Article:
Building the Dream Barn: The Finishing Touches

Maryland-based dressage professional Kelly McGinn shares an update on the construction of her dressage facility, detailing the addition of stall mats, doors, fans and other fixtures.

I hope everyone has been staying cool in the heat! It has been pretty hot here in Maryland with high humidity that makes it even steamier.

In my last blog entry, we had just started the fencing and the indoor footing was completed. I think you all might remember me mentioning that the barn I have been leasing for the past five years is very close to our property where we are building. It’s so close, in fact, that we can easily take a five-minute hack to my new farm. I couldn’t wait to ride in the new indoor, so we took a few of the horses over to ride in it. It was wonderful!

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Hacking down the driveway to ride in the indoor!
First ride on the new footing. It felt wonderful!

I have been waiting a very long time to have my own indoor, so this was definitely exciting for me and I can’t wait until we can start training and I can teach in it. The footing felt perfect—a little like riding on a cloud. I was very pleased with the footing we chose! We didn’t spend a lot of time in the indoor as the concrete guys were there to finish pouring concrete in the grooming area and feed room, so we took a few laps around and then hacked back.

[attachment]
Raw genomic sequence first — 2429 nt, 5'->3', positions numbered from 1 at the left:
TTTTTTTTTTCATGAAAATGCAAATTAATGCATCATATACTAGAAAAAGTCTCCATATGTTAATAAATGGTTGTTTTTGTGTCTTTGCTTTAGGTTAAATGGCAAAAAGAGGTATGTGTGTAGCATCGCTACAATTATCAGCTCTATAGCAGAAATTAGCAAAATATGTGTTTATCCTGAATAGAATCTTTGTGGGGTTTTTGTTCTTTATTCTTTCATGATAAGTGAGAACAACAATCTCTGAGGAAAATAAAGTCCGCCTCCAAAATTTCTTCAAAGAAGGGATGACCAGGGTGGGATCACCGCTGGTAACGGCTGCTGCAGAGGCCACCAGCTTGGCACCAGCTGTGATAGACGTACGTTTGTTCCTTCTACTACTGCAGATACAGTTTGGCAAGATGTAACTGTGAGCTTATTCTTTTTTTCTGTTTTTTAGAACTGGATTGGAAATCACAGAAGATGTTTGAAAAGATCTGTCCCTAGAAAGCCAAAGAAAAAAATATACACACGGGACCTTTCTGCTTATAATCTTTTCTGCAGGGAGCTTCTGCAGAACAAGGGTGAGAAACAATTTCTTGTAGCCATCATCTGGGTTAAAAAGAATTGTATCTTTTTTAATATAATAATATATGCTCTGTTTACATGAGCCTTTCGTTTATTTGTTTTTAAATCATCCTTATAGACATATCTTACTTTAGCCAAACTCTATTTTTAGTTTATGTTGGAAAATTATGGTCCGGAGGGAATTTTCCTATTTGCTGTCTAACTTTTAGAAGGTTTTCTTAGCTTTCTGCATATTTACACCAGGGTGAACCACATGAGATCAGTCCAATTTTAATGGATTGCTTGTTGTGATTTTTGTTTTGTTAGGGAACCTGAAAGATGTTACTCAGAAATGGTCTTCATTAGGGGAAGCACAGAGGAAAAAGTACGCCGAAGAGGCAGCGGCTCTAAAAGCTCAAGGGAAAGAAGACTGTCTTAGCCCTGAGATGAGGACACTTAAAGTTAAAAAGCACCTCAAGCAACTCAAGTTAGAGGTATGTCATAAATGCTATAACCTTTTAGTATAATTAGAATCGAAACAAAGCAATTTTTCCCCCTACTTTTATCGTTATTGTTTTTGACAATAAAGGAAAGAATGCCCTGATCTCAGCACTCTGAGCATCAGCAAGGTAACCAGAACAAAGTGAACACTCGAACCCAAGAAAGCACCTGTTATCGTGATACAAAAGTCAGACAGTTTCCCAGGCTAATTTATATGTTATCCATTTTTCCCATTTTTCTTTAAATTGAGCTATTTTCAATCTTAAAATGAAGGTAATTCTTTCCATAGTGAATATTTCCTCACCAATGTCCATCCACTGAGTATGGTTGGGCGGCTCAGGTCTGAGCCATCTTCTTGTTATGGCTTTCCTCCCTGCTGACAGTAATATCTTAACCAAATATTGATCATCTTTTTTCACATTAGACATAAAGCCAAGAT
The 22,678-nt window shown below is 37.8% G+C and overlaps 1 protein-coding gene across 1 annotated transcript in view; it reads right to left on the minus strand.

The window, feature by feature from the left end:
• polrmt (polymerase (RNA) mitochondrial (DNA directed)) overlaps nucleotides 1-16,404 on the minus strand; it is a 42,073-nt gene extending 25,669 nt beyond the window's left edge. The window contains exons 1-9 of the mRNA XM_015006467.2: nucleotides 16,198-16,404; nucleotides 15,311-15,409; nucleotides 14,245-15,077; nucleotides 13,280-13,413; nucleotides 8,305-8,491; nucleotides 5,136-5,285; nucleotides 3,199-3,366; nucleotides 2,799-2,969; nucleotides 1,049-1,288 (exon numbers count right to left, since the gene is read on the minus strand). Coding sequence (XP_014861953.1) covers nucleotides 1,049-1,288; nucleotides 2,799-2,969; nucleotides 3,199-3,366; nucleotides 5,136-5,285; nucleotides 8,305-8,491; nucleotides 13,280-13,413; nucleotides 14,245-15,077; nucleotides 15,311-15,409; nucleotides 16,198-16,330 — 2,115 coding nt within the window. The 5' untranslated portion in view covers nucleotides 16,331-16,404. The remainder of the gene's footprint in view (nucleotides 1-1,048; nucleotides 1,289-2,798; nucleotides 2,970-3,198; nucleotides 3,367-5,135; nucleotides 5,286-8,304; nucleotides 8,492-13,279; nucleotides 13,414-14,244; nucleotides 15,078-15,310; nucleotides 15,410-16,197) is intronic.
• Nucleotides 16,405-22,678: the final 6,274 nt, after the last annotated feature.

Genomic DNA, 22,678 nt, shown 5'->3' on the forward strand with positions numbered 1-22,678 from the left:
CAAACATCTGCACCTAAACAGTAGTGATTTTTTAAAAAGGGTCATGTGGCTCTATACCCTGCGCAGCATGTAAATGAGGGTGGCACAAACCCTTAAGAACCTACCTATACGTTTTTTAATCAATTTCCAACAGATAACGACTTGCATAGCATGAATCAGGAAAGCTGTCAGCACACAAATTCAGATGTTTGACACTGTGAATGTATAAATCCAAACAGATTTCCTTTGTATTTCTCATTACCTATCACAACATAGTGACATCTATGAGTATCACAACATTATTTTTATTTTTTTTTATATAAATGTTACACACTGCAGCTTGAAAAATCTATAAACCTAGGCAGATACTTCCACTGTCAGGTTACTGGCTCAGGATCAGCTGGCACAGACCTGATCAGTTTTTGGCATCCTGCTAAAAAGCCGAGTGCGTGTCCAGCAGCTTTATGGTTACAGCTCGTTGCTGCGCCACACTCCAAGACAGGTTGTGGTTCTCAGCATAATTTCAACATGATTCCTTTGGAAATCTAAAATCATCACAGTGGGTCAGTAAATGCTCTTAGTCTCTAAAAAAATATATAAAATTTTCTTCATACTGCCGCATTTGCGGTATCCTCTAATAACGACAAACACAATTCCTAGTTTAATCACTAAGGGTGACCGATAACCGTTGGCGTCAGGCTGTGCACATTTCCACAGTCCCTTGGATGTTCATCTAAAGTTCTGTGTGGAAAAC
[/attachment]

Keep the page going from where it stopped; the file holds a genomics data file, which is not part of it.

Here I am on Donny (owned by Ruth Pomraning) in our first ride in the indoor.

Since we were still waiting for the stall fronts to be delivered, this gave us time to do some of the work that we are doing ourselves, like laying out the stall mats. We chose Stall Savers stall mats. With this system, the matting for each stall is only one piece so there aren’t any seams and it doesn’t shift like traditional stall mats. It’s also pretty indestructible. I researched these mats and they get great reviews. I’m eager to get horses in the stalls to see how they perform over time.

Bobby and Lu taking a break from working. Our weekends and evenings are spent working in the barn to get ready.

I ordered fans that are specifically made for agricultural use and are very safe for use in a barn. Bobby and I installed the fans ourselves. There was some swearing and a lot of sweat! But we did it and we were able to turn them on, which was nice to have while we continued securing the stall mats—and it was hot! It was nice to feel how much air flow we have in the barn.

Here is one of the 13 fans we hung.
Bobby running wire for the sound system—good thing he’s used to this sort of thing!

Bobby also ran wire for the sound system for the barn and indoor—this is the benefit of having a husband who works for Verizon. He can wire just about anything! We also started hanging cross ties, saddle and bridle racks and all of the other little odds and ends throughout the barn. I’m sure when we are in the barn and working throughout our days I will find things that I have missed!